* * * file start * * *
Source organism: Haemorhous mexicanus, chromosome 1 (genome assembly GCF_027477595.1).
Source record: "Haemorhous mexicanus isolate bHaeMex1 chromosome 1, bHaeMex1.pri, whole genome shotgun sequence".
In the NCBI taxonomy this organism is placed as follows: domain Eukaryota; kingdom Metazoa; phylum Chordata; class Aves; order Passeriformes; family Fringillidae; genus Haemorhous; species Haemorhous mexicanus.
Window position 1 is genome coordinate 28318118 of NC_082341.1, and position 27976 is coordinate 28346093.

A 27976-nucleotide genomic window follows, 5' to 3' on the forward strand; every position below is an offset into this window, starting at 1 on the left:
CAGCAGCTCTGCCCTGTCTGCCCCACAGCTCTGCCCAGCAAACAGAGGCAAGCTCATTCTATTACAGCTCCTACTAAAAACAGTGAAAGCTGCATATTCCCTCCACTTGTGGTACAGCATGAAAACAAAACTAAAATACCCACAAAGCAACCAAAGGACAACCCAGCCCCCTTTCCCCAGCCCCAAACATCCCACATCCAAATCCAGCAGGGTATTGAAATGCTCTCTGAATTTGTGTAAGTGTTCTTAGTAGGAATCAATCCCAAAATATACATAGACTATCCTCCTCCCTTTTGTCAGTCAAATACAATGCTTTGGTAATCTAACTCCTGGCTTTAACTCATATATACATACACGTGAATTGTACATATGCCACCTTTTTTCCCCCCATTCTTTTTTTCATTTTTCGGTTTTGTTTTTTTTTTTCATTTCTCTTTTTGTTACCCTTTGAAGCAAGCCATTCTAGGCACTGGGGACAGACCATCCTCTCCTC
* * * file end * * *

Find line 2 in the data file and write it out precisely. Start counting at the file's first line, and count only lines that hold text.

Source record: "Haemorhous mexicanus isolate bHaeMex1 chromosome 1, bHaeMex1.pri, whole genome shotgun sequence".